I Am In Control Day

The path to recovery begins with being in control, and on March 30 the I Am in Control Day celebrates drug-free living and the control of your emotions through addiction and sobriety.

Being in control is the realization that you are in charge of your thoughts and emotions, while not letting them control you. It is an important step on the path to recovery and is a shield for resisting temptation in difficult situations. In empowering yourself to live without the connection to dependence, you are self-directing your own path and giving yourself the authority to decide what being “in control” means for you.

Where do you see your life going? Are you mentally, emotionally, and financially secure? Do you react to things in a calm and measured way or do you lash out? These are questions you can ask yourself to determine how in control you are of both your outer world and inner reality.

Here are 5 ways to take control of your emotions through addiction and a pathway to sobriety:

Accept that you cannot change the past but write your future

You cannot become the best version of yourself if you dwell on who you have been in the past. Rather than dwell on the negativity of yesterday, take the time to create a plan for where you want to go tomorrow. Set out clearly defined and achievable goals for what steps you can take in maintaining control. Begin each day with the mindset of practicing self-care, and directing your own story into the future.

Integrating techniques like yoga and meditation can quiet the mind and clear the air of the past and allow you to breathe in new possibilities in where your life can go. Remember: you are in control!

Face your emotions head-on

Addiction, as an emotional disease, is often viewed as an escape from one’s emotions if they’re too painful or difficult to deal with. This escape, however, can end up causing more emotional distress than you started out with.

Understanding exactly what you feel, why you feel it, and letting it pass is a great way to manage your emotions as you progress through your recovery. Facing the pain in your history and observing the demons may be a difficult process that uncovers a whole heap of emotional turmoil from yesteryear.

But this pain will not last, and by fully coming to terms with the traumas you have dealt with will lead to a newfound strength that lifts a tremendous burden off your shoulders.

Develop new habits

People use substances for the effect that it gives them. If having a few drinks or a cigarette is what makes you relaxed or more focused, you may find that removing these habits creates more irritability. The good news is that you can replace habits that fail to serve a higher purpose for you and switch to things that move you in greater physical, spiritual, and emotional ways.

As you begin to develop new habits, you may be faced with the realization that you really haven’t learned how to cope with certain emotions or feelings, and have used the substance as a crutch. Your energy will be re-directed in new ways that allow aspects of your psyche that may have been neglected, to thrive, ushering in the room for a new kind of improvement.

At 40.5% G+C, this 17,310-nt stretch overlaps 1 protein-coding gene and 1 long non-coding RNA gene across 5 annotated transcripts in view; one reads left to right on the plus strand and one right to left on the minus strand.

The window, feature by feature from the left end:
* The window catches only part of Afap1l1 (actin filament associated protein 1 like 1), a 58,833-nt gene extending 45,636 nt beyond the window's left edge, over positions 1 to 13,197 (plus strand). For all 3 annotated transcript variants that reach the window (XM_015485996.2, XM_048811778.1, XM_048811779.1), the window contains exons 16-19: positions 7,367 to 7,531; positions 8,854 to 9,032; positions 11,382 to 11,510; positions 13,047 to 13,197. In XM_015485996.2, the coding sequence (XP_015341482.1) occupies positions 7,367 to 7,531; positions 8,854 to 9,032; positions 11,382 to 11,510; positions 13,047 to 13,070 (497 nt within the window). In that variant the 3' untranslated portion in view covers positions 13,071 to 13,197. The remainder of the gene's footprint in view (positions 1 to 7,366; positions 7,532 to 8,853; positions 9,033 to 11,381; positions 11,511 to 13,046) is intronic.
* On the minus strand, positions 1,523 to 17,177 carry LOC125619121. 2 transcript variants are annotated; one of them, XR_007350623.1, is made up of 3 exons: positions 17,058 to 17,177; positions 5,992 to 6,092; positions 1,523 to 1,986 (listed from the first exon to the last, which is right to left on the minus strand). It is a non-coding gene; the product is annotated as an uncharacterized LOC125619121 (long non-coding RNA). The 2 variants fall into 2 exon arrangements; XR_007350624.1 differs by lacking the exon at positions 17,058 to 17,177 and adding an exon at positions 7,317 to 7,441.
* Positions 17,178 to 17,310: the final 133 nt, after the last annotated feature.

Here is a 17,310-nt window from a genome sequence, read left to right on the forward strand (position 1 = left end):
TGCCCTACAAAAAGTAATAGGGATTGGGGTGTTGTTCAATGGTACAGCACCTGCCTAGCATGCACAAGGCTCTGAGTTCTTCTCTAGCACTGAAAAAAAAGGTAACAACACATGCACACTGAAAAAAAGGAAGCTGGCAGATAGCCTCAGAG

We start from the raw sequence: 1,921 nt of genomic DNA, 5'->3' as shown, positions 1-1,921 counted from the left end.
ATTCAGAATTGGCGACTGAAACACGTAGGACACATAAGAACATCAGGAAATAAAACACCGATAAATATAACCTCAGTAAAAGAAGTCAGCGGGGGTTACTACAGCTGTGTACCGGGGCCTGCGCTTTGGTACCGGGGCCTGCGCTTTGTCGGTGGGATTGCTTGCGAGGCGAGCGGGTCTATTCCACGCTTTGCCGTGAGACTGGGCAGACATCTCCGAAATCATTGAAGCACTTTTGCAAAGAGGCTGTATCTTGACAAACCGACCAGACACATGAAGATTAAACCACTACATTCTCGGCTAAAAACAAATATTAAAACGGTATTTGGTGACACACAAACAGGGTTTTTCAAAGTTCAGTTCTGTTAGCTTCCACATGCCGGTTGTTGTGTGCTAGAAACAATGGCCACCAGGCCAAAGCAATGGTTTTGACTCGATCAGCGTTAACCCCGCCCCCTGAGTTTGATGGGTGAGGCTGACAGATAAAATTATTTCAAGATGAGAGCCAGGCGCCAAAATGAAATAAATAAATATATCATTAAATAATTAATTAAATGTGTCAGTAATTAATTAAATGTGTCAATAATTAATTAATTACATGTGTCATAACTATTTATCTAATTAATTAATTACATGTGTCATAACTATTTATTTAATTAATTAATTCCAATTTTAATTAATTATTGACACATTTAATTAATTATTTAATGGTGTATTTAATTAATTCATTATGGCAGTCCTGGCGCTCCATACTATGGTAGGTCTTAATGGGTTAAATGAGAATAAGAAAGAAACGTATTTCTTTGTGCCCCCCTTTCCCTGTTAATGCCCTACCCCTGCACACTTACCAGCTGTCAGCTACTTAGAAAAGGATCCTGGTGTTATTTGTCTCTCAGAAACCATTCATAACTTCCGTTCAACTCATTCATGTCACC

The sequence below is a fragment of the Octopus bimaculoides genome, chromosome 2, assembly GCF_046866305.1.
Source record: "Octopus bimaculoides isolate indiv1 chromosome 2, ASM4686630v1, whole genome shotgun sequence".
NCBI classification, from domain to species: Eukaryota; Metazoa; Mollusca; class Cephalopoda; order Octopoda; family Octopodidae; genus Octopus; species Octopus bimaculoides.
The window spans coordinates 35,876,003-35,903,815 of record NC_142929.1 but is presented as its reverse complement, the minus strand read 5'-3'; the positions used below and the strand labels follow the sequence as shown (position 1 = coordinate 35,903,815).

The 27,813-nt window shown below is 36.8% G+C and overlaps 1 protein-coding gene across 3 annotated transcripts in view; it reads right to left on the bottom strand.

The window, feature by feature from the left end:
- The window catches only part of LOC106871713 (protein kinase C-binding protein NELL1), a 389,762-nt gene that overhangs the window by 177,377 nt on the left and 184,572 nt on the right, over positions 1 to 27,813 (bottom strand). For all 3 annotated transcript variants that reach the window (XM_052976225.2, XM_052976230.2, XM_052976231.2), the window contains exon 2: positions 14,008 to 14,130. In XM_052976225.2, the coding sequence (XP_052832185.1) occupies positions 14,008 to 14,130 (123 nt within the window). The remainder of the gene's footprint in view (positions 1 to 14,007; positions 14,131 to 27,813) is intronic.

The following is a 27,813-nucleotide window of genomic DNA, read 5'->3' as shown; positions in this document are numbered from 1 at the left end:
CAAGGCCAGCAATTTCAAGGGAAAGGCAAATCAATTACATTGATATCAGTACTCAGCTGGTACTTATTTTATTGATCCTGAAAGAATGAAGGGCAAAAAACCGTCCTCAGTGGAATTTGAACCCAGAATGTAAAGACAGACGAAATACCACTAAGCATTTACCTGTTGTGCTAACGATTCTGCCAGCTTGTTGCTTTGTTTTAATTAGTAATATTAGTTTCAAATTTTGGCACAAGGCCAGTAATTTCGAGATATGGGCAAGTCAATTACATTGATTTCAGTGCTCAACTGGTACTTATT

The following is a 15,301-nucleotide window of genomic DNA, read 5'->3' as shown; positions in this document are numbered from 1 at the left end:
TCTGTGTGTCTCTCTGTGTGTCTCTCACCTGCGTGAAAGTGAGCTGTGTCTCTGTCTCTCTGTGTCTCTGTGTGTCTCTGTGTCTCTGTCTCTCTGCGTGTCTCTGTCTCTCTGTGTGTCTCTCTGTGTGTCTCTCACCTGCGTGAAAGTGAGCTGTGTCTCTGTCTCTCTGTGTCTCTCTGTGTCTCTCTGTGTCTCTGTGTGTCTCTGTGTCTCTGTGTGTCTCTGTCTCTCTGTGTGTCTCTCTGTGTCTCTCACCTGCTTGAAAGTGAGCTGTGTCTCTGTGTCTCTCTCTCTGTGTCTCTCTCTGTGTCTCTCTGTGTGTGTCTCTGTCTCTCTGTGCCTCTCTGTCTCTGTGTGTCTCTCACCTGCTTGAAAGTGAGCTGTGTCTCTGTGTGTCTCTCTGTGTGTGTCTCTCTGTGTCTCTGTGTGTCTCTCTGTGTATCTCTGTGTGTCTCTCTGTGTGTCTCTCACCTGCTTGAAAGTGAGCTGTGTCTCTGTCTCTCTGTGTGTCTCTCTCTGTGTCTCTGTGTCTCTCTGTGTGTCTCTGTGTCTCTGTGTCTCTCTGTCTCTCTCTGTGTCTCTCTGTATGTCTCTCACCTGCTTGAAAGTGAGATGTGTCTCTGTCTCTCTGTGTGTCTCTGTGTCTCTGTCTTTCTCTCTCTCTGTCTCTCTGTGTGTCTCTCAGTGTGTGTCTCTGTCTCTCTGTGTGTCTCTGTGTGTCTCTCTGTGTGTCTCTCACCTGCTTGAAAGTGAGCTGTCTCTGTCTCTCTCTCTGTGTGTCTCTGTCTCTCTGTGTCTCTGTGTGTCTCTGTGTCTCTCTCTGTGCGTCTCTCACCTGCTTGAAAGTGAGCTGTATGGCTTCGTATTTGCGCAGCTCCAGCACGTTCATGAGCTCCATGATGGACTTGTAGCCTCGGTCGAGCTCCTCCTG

Many people quickly become surprised by the intensity of the feelings that arise once they reduce or cut off their use of a substance.

Understand that you cannot control others

Being “in control” does not mean manipulating those around you, or controlling what others do or how others act. You cannot control everything about a situation, but you can control your response and reaction to it.

Look out for yourself and your health and maintain the strength to continue to live your life in a way that is emotionally gratifying for you, even if those around you don’t see eye to eye. This self-actualization where you take control of your life and become the best version of who you can be will lead you to a greater sense of inner intuition and a more balanced individual.

Talk to people who understand

When seeking to unlearn destructive patterns of the past and remove yourself from the shackles of not being in control of yourself and your emotions, it is imperative that you connect with people who understand.

Simply talking to someone you trust about how you are feeling and what you are going through can work wonders in staying on a path that works for you and your entire being. You can find a support group that allows you to meet like-minded people while inspiring one another through your stories. Speak with a mental health professional about treating substance use while working on a real plan of action.

Remember that facing your feelings in a true and honest way can be the best thing for you in moving on to a new and clearer stage of your life, one that isn’t inhibited by dependence. Find the support you need in order to navigate your world in a healthy and prosperous way.

Empowering yourself throughout this process is key, as is finding the peace within to move forward with your life in a way that is fulfilling and not harmful to yourself or others.

If you or a loved one is seeking help to overcome addiction, we at Windward Way Recovery are here to help by providing community, connection, and a purpose. Call us at (855) 491-7694 for more information about our innovative and unique approach to addiction treatment.

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